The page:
The City Council has unanimously approved a budget for the new fiscal year that preserves police, fire and maintenance services at their current levels. The budget was balanced by cutting $2 million through a series of restructuring moves at City Hall.
Mayor Glenn G. Parker said the process of drafting the $27.2-million budget was "a long one and a difficult one."
"We started several months ago working with staff to evaluate the entire budget, top to bottom," Parker said. "One of the things we did was a tremendous amount of community outreach to determine our priorities."
The top concern that emerged from a community values survey and other sources of feedback from residents was that the city should maintain its commitment to public safety, Parker said. The second-highest priority was "keeping the city clean and looking good," the mayor said.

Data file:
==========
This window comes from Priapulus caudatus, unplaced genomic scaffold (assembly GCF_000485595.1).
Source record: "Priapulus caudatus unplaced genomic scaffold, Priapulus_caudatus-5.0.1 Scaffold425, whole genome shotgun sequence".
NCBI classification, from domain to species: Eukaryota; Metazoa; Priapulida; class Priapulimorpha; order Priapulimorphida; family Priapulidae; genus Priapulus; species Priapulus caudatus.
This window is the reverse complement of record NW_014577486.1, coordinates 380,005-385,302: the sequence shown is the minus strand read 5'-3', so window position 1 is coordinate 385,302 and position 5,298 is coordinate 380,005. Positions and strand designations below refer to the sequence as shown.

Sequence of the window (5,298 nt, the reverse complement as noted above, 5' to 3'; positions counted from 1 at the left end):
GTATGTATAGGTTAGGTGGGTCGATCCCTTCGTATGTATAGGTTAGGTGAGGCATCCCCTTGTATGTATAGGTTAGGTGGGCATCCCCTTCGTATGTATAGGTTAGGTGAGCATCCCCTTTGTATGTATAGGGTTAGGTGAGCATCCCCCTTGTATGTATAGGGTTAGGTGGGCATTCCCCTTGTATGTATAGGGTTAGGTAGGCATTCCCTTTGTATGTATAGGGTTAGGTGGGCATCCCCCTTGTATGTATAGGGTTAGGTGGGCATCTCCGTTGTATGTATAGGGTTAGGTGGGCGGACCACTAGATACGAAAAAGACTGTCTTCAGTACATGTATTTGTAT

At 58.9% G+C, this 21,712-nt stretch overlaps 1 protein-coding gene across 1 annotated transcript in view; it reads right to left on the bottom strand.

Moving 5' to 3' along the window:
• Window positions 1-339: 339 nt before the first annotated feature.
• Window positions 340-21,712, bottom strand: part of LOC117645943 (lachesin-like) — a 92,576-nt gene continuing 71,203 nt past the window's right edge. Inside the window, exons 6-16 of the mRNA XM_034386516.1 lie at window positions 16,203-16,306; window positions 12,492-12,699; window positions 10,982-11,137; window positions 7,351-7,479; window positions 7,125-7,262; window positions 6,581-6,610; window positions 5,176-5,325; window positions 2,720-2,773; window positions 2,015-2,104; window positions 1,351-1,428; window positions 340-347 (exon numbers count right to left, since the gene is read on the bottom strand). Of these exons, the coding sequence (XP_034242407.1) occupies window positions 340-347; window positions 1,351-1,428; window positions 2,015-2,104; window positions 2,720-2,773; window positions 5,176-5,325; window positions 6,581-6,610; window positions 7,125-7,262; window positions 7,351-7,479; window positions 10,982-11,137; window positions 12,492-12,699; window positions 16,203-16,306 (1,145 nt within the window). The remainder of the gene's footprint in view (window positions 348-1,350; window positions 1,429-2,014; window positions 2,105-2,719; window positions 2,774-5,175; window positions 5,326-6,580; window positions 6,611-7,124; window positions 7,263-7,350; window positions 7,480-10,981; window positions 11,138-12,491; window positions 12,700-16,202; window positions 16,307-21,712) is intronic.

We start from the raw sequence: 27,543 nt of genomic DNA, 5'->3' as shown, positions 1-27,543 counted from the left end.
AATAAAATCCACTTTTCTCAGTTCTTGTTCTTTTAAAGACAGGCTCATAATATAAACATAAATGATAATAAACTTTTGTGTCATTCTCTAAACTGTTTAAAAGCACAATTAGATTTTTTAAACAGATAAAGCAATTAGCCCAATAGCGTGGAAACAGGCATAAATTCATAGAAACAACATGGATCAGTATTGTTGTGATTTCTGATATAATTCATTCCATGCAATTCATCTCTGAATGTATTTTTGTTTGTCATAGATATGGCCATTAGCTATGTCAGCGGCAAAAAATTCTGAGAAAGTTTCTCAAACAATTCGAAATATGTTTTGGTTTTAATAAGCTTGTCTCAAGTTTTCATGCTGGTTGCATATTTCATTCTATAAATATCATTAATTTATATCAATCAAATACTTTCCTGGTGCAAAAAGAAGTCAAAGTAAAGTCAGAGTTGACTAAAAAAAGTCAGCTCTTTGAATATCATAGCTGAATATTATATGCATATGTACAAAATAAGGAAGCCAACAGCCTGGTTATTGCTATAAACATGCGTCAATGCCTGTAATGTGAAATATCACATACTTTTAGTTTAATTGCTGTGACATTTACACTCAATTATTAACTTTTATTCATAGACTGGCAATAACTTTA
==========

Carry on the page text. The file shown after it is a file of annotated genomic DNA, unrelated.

The city has been faced with "a severe budget challenge" over the past three years, according to City Manager Frank Benest. Inflation has led to higher costs for employee salaries, materials and equipment, while the recession has cut into tax revenues.
Further exacerbating the city's financial problems was the loss of $6.3 million in state funding since the 1991-92 fiscal year, Benest said.
Parker said the city responded by cutting "a little bit of everything" at City Hall.
"Recognizing the situation wasn't going to change--we realized we needed to make some major restructuring in the way we do business," Parker said. This included the elimination of 32 vacant or soon-to-be-vacant positions at City Hall, he said.
The city is also saving money by contracting out certain services, recruiting volunteers to help at the police and fire departments and using technology to enhance productivity.